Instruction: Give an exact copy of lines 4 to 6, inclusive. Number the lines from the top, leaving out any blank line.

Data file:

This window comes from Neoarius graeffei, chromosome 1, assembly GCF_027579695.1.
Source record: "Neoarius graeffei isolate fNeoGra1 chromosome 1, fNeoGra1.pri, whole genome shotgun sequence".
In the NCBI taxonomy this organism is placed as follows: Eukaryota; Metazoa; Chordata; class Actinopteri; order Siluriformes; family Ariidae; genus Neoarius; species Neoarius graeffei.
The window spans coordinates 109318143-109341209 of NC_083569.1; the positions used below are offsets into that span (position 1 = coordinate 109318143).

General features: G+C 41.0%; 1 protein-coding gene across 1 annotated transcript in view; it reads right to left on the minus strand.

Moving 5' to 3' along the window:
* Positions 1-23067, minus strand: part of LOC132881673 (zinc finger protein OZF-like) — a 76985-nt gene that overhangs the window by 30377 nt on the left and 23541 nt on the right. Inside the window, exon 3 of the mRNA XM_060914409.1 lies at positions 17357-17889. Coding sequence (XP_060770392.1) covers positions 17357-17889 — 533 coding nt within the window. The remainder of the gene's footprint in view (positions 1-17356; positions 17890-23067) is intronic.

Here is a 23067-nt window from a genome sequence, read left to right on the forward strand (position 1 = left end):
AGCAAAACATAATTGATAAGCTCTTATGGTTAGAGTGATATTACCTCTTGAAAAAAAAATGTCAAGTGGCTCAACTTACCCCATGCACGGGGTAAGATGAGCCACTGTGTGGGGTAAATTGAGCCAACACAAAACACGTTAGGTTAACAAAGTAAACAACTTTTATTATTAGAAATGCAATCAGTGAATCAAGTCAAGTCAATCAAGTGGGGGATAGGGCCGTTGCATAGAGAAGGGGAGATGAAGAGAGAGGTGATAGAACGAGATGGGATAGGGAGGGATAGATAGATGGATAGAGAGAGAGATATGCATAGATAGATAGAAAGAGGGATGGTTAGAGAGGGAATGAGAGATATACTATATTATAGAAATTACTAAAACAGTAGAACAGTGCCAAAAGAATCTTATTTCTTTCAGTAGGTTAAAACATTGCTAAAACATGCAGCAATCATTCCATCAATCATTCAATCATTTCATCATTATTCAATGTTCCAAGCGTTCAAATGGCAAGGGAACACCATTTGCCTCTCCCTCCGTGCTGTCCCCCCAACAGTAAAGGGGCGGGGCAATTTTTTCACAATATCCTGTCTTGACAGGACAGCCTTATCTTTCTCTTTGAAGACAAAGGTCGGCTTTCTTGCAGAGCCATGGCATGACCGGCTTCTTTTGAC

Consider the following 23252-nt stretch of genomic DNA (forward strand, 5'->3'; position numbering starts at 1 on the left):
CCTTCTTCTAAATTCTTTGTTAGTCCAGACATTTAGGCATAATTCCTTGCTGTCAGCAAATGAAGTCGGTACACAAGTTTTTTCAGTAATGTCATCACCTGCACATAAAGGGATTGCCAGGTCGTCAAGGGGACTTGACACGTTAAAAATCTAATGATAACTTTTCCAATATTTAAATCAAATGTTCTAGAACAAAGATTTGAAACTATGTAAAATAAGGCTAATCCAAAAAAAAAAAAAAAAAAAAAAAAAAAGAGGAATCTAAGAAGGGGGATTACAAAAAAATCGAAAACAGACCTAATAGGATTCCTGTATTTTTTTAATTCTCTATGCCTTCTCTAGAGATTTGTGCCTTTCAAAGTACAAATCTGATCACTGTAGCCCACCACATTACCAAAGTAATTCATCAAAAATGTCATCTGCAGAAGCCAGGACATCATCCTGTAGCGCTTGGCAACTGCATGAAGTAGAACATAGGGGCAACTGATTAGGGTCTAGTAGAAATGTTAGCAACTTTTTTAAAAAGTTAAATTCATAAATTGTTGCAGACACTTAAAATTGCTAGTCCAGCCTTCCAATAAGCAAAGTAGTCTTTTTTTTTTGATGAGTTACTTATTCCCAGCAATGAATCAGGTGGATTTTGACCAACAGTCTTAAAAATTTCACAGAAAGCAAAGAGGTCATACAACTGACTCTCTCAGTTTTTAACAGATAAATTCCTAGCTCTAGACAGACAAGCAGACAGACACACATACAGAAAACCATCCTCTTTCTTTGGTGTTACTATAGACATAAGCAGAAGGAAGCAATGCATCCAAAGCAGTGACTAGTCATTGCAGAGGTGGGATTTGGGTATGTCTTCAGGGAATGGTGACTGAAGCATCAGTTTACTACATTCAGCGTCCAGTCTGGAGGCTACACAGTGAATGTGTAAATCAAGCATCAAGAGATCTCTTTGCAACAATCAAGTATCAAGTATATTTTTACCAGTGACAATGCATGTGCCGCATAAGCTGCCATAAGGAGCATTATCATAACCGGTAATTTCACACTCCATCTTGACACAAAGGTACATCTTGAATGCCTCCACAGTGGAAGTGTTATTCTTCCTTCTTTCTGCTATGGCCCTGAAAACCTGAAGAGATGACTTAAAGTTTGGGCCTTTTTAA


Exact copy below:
The window spans coordinates 109318143-109341209 of NC_083569.1; the positions used below are offsets into that span (position 1 = coordinate 109318143).

General features: G+C 41.0%; 1 protein-coding gene across 1 annotated transcript in view; it reads right to left on the minus strand.

Moving 5' to 3' along the window: